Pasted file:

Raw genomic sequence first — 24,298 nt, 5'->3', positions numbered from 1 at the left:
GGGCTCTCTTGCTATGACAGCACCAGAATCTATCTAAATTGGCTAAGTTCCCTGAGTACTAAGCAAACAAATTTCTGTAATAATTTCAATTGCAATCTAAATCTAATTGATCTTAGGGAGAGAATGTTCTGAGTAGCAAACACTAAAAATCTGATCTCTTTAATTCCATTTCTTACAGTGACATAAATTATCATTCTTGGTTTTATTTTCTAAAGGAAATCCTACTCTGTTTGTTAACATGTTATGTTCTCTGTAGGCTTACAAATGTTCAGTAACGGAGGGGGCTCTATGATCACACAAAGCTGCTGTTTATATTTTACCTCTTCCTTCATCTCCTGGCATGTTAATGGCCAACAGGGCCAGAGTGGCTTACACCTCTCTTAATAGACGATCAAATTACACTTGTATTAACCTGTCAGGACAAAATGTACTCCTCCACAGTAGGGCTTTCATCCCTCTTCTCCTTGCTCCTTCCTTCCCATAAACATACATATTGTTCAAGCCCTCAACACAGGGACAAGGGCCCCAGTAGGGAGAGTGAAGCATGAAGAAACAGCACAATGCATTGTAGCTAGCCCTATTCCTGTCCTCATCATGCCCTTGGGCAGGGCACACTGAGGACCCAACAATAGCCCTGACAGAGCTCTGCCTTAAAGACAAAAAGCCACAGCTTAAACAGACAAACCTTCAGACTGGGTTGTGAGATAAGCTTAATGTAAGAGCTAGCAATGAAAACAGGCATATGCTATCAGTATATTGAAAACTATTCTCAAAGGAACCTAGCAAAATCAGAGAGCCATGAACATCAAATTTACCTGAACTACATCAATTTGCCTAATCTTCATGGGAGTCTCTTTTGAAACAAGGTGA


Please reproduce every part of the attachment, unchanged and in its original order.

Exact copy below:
Raw genomic sequence first — 24,298 nt, 5'->3', positions numbered from 1 at the left:
GGGCTCTCTTGCTATGACAGCACCAGAATCTATCTAAATTGGCTAAGTTCCCTGAGTACTAAGCAAACAAATTTCTGTAATAATTTCAATTGCAATCTAAATCTAATTGATCTTAGGGAGAGAATGTTCTGAGTAGCAAACACTAAAAATCTGATCTCTTTAATTCCATTTCTTACAGTGACATAAATTATCATTCTTGGTTTTATTTTCTAAAGGAAATCCTACTCTGTTTGTTAACATGTTATGTTCTCTGTAGGCTTACAAATGTTCAGTAACGGAGGGGGCTCTATGATCACACAAAGCTGCTGTTTATATTTTACCTCTTCCTTCATCTCCTGGCATGTTAATGGCCAACAGGGCCAGAGTGGCTTACACCTCTCTTAATAGACGATCAAATTACACTTGTATTAACCTGTCAGGACAAAATGTACTCCTCCACAGTAGGGCTTTCATCCCTCTTCTCCTTGCTCCTTCCTTCCCATAAACATACATATTGTTCAAGCCCTCAACACAGGGACAAGGGCCCCAGTAGGGAGAGTGAAGCATGAAGAAACAGCACAATGCATTGTAGCTAGCCCTATTCCTGTCCTCATCATGCCCTTGGGCAGGGCACACTGAGGACCCAACAATAGCCCTGACAGAGCTCTGCCTTAAAGACAAAAAGCCACAGCTTAAACAGACAAACCTTCAGACTGGGTTGTGAGATAAGCTTAATGTAAGAGCTAGCAATGAAAACAGGCATATGCTATCAGTATATTGAAAACTATTCTCAAAGGAACCTAGCAAAATCAGAGAGCCATGAACATCAAATTTACCTGAACTACATCAATTTGCCTAATCTTCATGGGAGTCTCTTTTGAAACAAGGTGA